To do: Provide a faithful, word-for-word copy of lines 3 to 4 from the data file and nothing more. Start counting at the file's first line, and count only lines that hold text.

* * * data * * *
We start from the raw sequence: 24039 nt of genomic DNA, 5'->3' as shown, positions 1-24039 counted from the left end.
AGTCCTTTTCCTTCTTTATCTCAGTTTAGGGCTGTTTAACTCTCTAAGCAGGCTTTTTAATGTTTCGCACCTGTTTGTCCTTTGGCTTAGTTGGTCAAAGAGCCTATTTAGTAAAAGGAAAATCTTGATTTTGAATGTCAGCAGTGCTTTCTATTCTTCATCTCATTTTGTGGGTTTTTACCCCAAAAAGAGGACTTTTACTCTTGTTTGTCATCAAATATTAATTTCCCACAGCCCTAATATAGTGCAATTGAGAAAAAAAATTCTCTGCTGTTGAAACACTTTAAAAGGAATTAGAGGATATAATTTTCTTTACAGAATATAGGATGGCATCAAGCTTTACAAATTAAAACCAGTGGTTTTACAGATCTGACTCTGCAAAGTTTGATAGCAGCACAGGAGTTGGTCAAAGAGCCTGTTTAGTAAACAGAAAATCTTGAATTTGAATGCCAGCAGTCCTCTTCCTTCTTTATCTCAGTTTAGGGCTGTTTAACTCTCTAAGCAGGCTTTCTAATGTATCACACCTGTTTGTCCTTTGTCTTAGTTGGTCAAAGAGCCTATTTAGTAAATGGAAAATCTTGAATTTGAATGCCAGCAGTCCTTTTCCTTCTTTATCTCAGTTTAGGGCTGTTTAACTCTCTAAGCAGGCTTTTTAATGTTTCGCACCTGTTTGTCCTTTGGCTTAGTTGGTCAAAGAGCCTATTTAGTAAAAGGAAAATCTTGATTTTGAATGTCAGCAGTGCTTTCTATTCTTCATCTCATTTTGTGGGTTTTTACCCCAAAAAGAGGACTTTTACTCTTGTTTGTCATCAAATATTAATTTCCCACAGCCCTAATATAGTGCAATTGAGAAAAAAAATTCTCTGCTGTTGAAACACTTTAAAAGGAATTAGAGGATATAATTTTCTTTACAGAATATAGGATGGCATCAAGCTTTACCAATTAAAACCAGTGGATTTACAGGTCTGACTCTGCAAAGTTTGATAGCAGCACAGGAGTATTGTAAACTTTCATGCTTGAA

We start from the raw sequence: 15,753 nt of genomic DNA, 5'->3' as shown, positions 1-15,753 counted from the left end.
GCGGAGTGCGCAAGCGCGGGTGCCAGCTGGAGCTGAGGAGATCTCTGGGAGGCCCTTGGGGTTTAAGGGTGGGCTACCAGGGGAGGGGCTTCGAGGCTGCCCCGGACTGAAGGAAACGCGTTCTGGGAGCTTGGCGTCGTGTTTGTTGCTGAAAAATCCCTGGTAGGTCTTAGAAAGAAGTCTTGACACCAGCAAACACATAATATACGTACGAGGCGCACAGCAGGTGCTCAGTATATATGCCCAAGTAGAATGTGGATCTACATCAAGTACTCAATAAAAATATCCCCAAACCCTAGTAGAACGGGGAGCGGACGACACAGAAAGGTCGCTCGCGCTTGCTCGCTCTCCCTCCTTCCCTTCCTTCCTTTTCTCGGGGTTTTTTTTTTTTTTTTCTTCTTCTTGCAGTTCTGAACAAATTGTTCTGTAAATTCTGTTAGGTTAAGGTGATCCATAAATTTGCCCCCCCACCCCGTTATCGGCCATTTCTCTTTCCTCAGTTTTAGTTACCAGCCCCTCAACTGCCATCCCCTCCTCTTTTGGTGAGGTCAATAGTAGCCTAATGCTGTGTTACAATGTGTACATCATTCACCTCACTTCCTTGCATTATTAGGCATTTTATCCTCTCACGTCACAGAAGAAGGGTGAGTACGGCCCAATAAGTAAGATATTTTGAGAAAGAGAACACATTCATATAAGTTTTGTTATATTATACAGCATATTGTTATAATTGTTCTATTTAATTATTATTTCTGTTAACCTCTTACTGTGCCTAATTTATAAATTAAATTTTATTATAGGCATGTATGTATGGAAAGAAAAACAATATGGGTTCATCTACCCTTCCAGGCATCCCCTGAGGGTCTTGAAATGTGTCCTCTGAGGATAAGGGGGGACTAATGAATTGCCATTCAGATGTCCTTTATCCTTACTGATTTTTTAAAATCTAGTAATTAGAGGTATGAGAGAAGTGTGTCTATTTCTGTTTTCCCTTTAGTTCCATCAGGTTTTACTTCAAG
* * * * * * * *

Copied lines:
We start from the raw sequence: 15,753 nt of genomic DNA, 5'->3' as shown, positions 1-15,753 counted from the left end.
GCGGAGTGCGCAAGCGCGGGTGCCAGCTGGAGCTGAGGAGATCTCTGGGAGGCCCTTGGGGTTTAAGGGTGGGCTACCAGGGGAGGGGCTTCGAGGCTGCCCCGGACTGAAGGAAACGCGTTCTGGGAGCTTGGCGTCGTGTTTGTTGCTGAAAAATCCCTGGTAGGTCTTAGAAAGAAGTCTTGACACCAGCAAACACATAATATACGTACGAGGCGCACAGCAGGTGCTCAGTATATATGCCCAAGTAGAATGTGGATCTACATCAAGTACTCAATAAAAATATCCCCAAACCCTAGTAGAACGGGGAGCGGACGACACAGAAAGGTCGCTCGCGCTTGCTCGCTCTCCCTCCTTCCCTTCCTTCCTTTTCTCGGGGTTTTTTTTTTTTTTTTCTTCTTCTTGCAGTTCTGAACAAATTGTTCTGTAAATTCTGTTAGGTTAAGGTGATCCATAAATTTGCCCCCCCACCCCGTTATCGGCCATTTCTCTTTCCTCAGTTTTAGTTACCAGCCCCTCAACTGCCATCCCCTCCTCTTTTGGTGAGGTCAATAGTAGCCTAATGCTGTGTTACAATGTGTACATCATTCACCTCACTTCCTTGCATTATTAGGCATTTTATCCTCTCACGTCACAGAAGAAGGGTGAGTACGGCCCAATAAGTAAGATATTTTGAGAAAGAGAACACATTCATATAAGTTTTGTTATATTATACAGCATATTGTTATAATTGTTCTATTTAATTATTATTTCTGTTAACCTCTTACTGTGCCTAATTTATAAATTAAATTTTATTATAGGCATGTATGTATGGAAAGAAAAACAATATGGGTTCATCTACCCTTCCAGGCATCCCCTGAGGGTCTTGAAATGTGTCCTCTGAGGATAAGGGGGGACTAATGAATTGCCATTCAGATGTCCTTTATCCTTACTGATTTTTTAAAATCTAGTAATTAGAGGTATGAGAGAAGTGTGTCTATTTCTGTTTTCCCTTTAGTTCCATCAGGTTTTACTTCAAG